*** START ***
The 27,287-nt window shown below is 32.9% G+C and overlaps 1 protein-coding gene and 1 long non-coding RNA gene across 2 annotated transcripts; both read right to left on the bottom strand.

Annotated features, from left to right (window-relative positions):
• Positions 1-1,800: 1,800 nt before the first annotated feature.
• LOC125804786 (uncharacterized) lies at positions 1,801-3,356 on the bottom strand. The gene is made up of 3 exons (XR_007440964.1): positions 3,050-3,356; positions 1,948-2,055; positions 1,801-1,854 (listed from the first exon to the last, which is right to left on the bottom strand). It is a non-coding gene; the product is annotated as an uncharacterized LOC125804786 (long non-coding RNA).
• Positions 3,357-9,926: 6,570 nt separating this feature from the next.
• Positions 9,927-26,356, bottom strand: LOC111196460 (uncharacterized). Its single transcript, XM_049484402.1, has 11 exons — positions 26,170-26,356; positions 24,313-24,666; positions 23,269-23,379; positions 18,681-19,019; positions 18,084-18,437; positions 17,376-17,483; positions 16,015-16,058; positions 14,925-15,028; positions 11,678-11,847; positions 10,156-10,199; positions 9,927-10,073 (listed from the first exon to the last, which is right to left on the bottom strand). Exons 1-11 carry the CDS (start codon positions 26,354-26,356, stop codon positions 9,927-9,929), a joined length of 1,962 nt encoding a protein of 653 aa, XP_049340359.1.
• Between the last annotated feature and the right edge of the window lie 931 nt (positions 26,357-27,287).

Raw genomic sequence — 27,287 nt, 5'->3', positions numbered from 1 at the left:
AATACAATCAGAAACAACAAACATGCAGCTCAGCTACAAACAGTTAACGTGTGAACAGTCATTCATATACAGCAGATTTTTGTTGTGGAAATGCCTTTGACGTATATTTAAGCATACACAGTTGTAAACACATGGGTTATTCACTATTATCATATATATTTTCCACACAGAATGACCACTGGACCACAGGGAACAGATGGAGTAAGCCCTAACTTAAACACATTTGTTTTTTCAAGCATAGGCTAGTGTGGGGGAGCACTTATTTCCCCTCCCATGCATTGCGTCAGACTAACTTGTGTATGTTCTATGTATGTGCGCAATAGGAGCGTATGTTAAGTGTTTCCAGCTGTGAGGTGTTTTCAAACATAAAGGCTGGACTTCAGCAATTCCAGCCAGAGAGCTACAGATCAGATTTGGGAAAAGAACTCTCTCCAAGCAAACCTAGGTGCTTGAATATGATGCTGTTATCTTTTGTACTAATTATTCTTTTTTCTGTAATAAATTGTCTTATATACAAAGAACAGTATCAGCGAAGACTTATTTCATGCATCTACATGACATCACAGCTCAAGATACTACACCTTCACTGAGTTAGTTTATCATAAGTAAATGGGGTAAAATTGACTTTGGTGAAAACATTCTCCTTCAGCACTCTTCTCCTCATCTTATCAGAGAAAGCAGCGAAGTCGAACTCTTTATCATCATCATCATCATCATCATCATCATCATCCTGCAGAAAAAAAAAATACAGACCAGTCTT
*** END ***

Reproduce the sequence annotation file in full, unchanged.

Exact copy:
The 27,287-nt window shown below is 32.9% G+C and overlaps 1 protein-coding gene and 1 long non-coding RNA gene across 2 annotated transcripts; both read right to left on the bottom strand.

Annotated features, from left to right (window-relative positions):
• Positions 1-1,800: 1,800 nt before the first annotated feature.
• LOC125804786 (uncharacterized) lies at positions 1,801-3,356 on the bottom strand. The gene is made up of 3 exons (XR_007440964.1): positions 3,050-3,356; positions 1,948-2,055; positions 1,801-1,854 (listed from the first exon to the last, which is right to left on the bottom strand). It is a non-coding gene; the product is annotated as an uncharacterized LOC125804786 (long non-coding RNA).
• Positions 3,357-9,926: 6,570 nt separating this feature from the next.
• Positions 9,927-26,356, bottom strand: LOC111196460 (uncharacterized). Its single transcript, XM_049484402.1, has 11 exons — positions 26,170-26,356; positions 24,313-24,666; positions 23,269-23,379; positions 18,681-19,019; positions 18,084-18,437; positions 17,376-17,483; positions 16,015-16,058; positions 14,925-15,028; positions 11,678-11,847; positions 10,156-10,199; positions 9,927-10,073 (listed from the first exon to the last, which is right to left on the bottom strand). Exons 1-11 carry the CDS (start codon positions 26,354-26,356, stop codon positions 9,927-9,929), a joined length of 1,962 nt encoding a protein of 653 aa, XP_049340359.1.
• Between the last annotated feature and the right edge of the window lie 931 nt (positions 26,357-27,287).

Raw genomic sequence — 27,287 nt, 5'->3', positions numbered from 1 at the left:
AATACAATCAGAAACAACAAACATGCAGCTCAGCTACAAACAGTTAACGTGTGAACAGTCATTCATATACAGCAGATTTTTGTTGTGGAAATGCCTTTGACGTATATTTAAGCATACACAGTTGTAAACACATGGGTTATTCACTATTATCATATATATTTTCCACACAGAATGACCACTGGACCACAGGGAACAGATGGAGTAAGCCCTAACTTAAACACATTTGTTTTTTCAAGCATAGGCTAGTGTGGGGGAGCACTTATTTCCCCTCCCATGCATTGCGTCAGACTAACTTGTGTATGTTCTATGTATGTGCGCAATAGGAGCGTATGTTAAGTGTTTCCAGCTGTGAGGTGTTTTCAAACATAAAGGCTGGACTTCAGCAATTCCAGCCAGAGAGCTACAGATCAGATTTGGGAAAAGAACTCTCTCCAAGCAAACCTAGGTGCTTGAATATGATGCTGTTATCTTTTGTACTAATTATTCTTTTTTCTGTAATAAATTGTCTTATATACAAAGAACAGTATCAGCGAAGACTTATTTCATGCATCTACATGACATCACAGCTCAAGATACTACACCTTCACTGAGTTAGTTTATCATAAGTAAATGGGGTAAAATTGACTTTGGTGAAAACATTCTCCTTCAGCACTCTTCTCCTCATCTTATCAGAGAAAGCAGCGAAGTCGAACTCTTTATCATCATCATCATCATCATCATCATCATCATCCTGCAGAAAAAAAAAATACAGACCAGTCTT